So fast forward to our newly purchased ’87 Avion.  The 32S has a front kitchen.  It’s one of the big reasons we love this floor plan.  Here is a photo of the behemoth microwave that came with her off the assembly line in Michigan 33 years ago this past February. Yeah, the # buttons were like the size of a postage stamp!

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Here below are some photos after the microwave was removed, and the cabinet interior cleaned up, a floor created over the framing and wiring for the stove exhaust hood safely wrapped, encased and secured.  Kevin did a super job on this and WOW!!  Look at all this space I have now!  More than enough for some modern convenience contraptions I really do use like…my air fryer, small InstaPot, my crockpot and metal stock pot (for the occasional Lobsta’ dinners now and then or the rally chili cook-off contest!)  Plus maybe even some oversized boxes perhaps of dry cereals, oatmeal, etc.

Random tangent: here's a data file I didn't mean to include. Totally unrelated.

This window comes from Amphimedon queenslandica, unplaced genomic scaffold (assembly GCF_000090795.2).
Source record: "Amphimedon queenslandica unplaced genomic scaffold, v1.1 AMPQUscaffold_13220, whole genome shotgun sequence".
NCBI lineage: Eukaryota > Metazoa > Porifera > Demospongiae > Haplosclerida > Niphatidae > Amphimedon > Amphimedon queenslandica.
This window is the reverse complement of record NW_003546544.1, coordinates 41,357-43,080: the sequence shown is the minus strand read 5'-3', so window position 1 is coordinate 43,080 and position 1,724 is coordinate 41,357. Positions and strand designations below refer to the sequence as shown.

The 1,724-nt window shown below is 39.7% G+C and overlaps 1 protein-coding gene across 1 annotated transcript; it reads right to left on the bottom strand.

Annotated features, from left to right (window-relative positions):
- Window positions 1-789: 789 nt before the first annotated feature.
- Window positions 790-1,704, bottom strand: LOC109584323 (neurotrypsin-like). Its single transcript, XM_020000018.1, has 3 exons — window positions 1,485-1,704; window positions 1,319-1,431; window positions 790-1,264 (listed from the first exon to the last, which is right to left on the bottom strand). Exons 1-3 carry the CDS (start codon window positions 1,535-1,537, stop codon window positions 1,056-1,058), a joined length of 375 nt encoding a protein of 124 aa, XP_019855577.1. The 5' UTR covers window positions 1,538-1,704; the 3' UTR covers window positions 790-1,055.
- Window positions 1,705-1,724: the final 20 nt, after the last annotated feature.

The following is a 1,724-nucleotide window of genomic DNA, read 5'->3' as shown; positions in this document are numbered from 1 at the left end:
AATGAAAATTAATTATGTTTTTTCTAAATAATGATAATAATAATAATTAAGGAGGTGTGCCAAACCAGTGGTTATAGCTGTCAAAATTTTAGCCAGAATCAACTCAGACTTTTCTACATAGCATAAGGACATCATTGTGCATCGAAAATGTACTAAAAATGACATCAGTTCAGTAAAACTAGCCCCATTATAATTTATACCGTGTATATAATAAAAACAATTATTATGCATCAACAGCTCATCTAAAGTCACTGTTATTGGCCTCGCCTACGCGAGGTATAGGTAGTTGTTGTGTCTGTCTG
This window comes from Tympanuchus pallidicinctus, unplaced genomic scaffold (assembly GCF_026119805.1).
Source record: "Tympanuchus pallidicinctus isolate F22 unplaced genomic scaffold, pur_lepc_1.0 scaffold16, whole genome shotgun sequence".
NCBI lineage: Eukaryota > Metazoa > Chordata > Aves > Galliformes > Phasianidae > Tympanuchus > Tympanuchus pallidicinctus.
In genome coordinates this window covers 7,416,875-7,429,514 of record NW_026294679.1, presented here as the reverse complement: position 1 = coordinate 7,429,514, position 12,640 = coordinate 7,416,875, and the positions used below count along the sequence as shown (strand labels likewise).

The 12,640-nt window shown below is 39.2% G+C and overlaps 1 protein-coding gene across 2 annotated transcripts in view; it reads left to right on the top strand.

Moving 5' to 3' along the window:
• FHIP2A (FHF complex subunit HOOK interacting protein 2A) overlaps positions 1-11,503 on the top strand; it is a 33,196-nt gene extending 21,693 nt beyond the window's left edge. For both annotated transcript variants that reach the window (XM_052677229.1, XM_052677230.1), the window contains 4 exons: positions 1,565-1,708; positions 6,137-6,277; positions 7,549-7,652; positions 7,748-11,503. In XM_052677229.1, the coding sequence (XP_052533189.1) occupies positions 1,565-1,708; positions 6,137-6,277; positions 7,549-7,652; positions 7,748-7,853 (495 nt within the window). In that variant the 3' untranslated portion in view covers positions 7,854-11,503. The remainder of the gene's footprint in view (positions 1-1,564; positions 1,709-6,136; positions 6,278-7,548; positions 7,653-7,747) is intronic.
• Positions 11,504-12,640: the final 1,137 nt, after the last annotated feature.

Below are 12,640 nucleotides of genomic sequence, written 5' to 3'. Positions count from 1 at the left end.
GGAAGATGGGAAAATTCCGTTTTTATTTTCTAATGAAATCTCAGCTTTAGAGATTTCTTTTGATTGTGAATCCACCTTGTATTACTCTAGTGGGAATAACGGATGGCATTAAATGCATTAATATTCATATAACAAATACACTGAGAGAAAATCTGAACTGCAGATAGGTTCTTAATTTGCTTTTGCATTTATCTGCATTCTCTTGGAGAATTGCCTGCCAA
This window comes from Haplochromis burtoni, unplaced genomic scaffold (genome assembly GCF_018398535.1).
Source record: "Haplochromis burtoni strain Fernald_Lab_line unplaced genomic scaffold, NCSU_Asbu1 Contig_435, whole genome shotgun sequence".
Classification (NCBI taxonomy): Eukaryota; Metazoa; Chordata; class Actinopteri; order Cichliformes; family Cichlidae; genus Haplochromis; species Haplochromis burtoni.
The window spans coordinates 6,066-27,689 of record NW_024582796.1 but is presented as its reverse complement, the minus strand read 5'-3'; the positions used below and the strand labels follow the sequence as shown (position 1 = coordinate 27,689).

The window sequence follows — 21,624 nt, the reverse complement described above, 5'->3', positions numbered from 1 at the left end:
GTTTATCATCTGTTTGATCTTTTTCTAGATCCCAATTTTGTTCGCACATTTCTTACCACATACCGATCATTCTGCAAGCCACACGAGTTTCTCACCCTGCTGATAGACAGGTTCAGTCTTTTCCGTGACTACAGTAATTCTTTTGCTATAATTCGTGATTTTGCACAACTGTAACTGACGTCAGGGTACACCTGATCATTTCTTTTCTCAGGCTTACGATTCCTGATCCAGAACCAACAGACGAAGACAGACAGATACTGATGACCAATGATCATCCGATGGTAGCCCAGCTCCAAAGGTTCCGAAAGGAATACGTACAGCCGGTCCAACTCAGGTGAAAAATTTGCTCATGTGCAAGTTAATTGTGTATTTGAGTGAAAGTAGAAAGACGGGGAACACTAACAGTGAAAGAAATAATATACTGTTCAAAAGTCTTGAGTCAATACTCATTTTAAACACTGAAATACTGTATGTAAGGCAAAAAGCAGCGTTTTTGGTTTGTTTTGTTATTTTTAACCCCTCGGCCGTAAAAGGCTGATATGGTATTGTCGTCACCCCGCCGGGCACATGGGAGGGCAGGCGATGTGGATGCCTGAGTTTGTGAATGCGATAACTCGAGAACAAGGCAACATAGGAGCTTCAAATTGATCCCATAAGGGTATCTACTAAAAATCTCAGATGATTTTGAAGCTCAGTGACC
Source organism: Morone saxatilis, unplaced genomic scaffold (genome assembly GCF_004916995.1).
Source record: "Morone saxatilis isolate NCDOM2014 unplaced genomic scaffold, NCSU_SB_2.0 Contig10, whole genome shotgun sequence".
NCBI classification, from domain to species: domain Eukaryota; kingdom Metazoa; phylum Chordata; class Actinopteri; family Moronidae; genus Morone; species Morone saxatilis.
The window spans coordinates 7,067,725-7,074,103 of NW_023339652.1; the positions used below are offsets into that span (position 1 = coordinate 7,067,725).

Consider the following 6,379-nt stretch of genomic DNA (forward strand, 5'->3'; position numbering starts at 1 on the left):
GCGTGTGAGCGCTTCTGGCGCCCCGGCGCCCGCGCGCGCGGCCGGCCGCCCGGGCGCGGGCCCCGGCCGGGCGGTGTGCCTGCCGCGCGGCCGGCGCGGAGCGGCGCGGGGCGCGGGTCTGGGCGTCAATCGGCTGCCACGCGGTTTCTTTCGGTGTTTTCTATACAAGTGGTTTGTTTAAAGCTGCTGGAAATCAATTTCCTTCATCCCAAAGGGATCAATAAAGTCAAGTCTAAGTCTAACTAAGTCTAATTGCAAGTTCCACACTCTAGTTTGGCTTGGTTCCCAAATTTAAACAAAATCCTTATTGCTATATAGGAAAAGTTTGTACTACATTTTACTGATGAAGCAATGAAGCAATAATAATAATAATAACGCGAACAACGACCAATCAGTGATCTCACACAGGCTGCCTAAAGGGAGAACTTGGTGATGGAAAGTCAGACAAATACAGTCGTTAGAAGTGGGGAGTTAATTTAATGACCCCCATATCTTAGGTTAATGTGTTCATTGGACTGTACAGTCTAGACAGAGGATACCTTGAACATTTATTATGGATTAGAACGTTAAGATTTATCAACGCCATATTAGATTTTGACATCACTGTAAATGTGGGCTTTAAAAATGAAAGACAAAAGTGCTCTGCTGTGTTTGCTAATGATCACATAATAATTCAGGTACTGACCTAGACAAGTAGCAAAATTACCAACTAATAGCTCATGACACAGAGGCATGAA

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I had the brainstorm one night that instead of trying to salvage some original Avion cabinet doors to put in here, how about a corkboard?  In 225 Sq Ft of living space you always want to err on the side of versatility and each thing, full timers will tell you, should have at least 2 purposes!  So onto Amazon I went and found this beauty–a wood framed, magnetic chalkboard!  I have the link for it in our page that features our Favorite things/resources. (no, we do not have an Amazon store, we do not get any residuals from anything you order, its just us helping you to find things we love, use and have tried before)

 

I love the way the black chalkboard matches the look of the black front refrigerator and oven.  Really looks like it belongs!